Every year, holidays roll around. It might be the winter holidays, the summer holidays, or one of those that are interspersed throughout the year. And, of course, they bring with them additional stresses (as if we weren’t stressed enough, already.)
But there are things you can do that will help you cope… and even more than cope, to overcome.
I’m not going to rehash all the advice you can get at the other blogs, websites, and gurus. You can be overwhelmed just by trying to read all the advice that comes out around holidays, much less trying to implement it.
No, I don’t want you to do a bunch of things that you aren’t already doing. If you aren’t already using some of those techniques to cope with the stress, you probably aren’t in much condition to do it now with added stresses. Of course, if you haven’t really been stressed yet and are just now looking for stress help, then feel free to go read all the other blogs on it. You will probably find something for you there.
Stress — the misunderstood helper
Still with me? Great! First, remember that stress, in and of itself, is a part of life. The same struggles that are required for a butterfly to emerge from the cocoon are the same ones that build the muscles so that it can fly once it has emerged. So, don’t think of stress as necessarily bad… or that you can escape it.
Did you know that your body gets stressed when you see the love of your life or when you kiss said person? Very few people think of that kind of stress as bad. In fact, scientists call it eustress (good stress). This is opposed to distress (bad stress).
What makes distress instead of eustress? Mostly our stories. Our stories are our interpretation of events. If you see someone coming towards you and you think it is your enemy, you will have a very different reaction than if you think it is your best friend. And when it turns out to be neither, you will still have a predisposition to treat the person the way you would treat whichever one he reminded you of. That’s how powerful our stories are.
As you prepare for the holidays, you may find yourself resenting the extra work, effort, and planning/scheduling you have to do. Perhaps you are telling the story of how put-upon you are. Or maybe you are telling yourself the story that the end result isn’t worth the effort. In effect, it is a waste of your time and energy.
What if you reviewed your story and decided that it WAS worth the effort. How would that change the stresses? Wouldn’t that suddenly alter the efforts you are making to one of INVESTING rather than spending/wasting? Remember that investing is done with the expectation of reward/return in the future. Look at the returns (rewards) of your effort (enjoyment of the meal, the relationships strengthened or repaired, the affirmation of family, the reaffirmation of love and affection through gifts….)
Or perhaps you will be getting together with Uncle Fester this year. You and Uncle Fester have a “personality clash”. Or, at least, have had in the past. As a result, you are expecting more of the same this year. Just the thought of dealing with him is sapping your strength and raising your stress levels.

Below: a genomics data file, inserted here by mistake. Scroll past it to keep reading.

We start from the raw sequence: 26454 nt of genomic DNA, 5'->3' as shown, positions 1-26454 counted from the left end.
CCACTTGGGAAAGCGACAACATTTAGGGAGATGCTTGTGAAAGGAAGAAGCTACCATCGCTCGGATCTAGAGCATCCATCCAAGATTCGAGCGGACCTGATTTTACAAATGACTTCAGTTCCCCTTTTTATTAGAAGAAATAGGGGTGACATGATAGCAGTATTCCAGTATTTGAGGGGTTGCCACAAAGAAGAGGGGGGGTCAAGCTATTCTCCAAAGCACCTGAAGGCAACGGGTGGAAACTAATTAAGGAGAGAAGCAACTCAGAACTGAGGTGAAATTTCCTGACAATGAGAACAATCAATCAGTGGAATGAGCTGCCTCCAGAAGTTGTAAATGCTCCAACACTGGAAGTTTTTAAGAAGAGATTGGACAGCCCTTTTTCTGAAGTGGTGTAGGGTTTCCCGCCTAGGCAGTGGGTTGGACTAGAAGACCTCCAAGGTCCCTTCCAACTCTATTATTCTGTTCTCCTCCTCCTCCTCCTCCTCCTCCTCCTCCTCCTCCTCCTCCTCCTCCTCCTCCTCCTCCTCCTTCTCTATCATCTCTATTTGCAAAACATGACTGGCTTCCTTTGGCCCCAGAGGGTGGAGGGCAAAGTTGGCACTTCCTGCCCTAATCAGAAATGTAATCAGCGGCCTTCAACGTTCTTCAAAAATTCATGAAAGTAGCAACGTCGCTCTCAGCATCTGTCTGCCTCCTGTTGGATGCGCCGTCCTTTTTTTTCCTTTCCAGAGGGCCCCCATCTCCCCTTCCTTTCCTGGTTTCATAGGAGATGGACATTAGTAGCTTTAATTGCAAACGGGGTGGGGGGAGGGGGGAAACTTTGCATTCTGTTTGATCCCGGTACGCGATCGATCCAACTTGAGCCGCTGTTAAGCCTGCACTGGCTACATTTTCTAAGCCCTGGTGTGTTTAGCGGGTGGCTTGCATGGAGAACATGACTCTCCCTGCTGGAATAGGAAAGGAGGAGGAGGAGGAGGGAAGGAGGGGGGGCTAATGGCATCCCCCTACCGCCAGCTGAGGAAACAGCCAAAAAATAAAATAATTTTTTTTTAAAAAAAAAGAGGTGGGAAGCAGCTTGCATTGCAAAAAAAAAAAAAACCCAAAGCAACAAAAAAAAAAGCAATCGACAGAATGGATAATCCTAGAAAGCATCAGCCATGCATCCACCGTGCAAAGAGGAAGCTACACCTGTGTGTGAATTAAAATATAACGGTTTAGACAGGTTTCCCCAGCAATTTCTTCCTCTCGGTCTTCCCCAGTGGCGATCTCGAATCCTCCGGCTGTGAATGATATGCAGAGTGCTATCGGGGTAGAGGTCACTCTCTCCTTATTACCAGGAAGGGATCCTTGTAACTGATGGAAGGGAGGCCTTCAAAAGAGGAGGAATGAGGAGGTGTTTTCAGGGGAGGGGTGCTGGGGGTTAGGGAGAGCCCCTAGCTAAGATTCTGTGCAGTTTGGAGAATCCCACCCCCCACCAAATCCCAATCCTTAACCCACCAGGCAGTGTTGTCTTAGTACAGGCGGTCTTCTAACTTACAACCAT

How can we make that different? First, look at why you are clashing. Are you expecting him to be like you? Are you expecting him to be different than he is? (Do you hear that word “expecting”?)
What if you if you released your expectations for him? What if you expected him to be the same? (“But that’s the problem, I’m expecting him to be just like he is every year. That’s what’s causing me stress.”)
I would suggest that part of what is causing you distress is your expectation/desire for him to be different than he is. What if you allowed him to be who he is and not who you want him to be? Once you decide to let him be who he is, he becomes like a lot of other people you encounter. (You may not choose to hang out with those people, but you treat them quite civilly in your interactions with them. If you don’t and you can’t… you may want to consider a visit to a therapist.)
If you want to take it one step further, look for the ways that his personality is actually a benefit to him. (You are noticing his good points and his strengths.) When you do this, you make him back into a human being rather than someone who exists to make your life miserable. (Note: while there is a small possibility that he exists to make your life miserable, the odds are highly against it, so you are better off assuming that he isn’t there for that purpose — just as you aren’t here just to make his life miserable (even though you may be doing it.)) By looking for his good points, you might even discover that he has strengths that could complement yours.
“But, John, do I have to do that?” Nope. It’s your choice. You can choose to keep your distress and energy-draining viewpoint or you can change it. But changing it is as simple as changing your stories.
So, as you enter holiday time, instead of working on a big list of dos and don’ts to relieve stress, look at the stories you are telling yourself. Change the story and you change the meaning of the event. Change the meaning of the event and you change the way you handle the stress. You can actually turn the distress into eustress.
Give it a try. And then share your results with us in the comments. I would love to hear your experiences with this.
Changing our stories (and, thus, our mindset) is part of what I help my clients do. They report back how it transforms their lives and their businesses. If you’re ready for transformation, I’d love to talk to you about it. Contact me and we can set up a time to talk.